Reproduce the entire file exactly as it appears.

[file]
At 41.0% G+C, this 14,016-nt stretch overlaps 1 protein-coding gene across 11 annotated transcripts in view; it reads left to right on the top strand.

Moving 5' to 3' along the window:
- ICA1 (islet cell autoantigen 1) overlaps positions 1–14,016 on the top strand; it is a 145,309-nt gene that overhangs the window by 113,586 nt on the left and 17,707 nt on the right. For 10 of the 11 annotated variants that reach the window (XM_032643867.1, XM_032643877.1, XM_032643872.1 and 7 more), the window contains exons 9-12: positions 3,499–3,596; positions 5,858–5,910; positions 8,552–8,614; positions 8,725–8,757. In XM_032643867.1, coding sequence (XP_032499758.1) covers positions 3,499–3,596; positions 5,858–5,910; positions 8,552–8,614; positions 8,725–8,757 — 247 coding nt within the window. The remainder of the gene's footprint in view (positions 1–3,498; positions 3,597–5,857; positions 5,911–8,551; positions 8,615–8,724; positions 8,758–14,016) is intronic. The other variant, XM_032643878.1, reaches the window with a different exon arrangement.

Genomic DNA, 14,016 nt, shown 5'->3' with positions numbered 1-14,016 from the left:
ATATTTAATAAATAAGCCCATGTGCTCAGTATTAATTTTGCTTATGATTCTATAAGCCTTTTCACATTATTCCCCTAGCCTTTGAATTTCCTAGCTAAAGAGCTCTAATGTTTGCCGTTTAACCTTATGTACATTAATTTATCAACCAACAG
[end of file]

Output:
At 41.0% G+C, this 14,016-nt stretch overlaps 1 protein-coding gene across 11 annotated transcripts in view; it reads left to right on the top strand.

Moving 5' to 3' along the window:
- ICA1 (islet cell autoantigen 1) overlaps positions 1–14,016 on the top strand; it is a 145,309-nt gene that overhangs the window by 113,586 nt on the left and 17,707 nt on the right. For 10 of the 11 annotated variants that reach the window (XM_032643867.1, XM_032643877.1, XM_032643872.1 and 7 more), the window contains exons 9-12: positions 3,499–3,596; positions 5,858–5,910; positions 8,552–8,614; positions 8,725–8,757. In XM_032643867.1, coding sequence (XP_032499758.1) covers positions 3,499–3,596; positions 5,858–5,910; positions 8,552–8,614; positions 8,725–8,757 — 247 coding nt within the window. The remainder of the gene's footprint in view (positions 1–3,498; positions 3,597–5,857; positions 5,911–8,551; positions 8,615–8,724; positions 8,758–14,016) is intronic. The other variant, XM_032643878.1, reaches the window with a different exon arrangement.

Genomic DNA, 14,016 nt, shown 5'->3' with positions numbered 1-14,016 from the left:
ATATTTAATAAATAAGCCCATGTGCTCAGTATTAATTTTGCTTATGATTCTATAAGCCTTTTCACATTATTCCCCTAGCCTTTGAATTTCCTAGCTAAAGAGCTCTAATGTTTGCCGTTTAACCTTATGTACATTAATTTATCAACCAACAG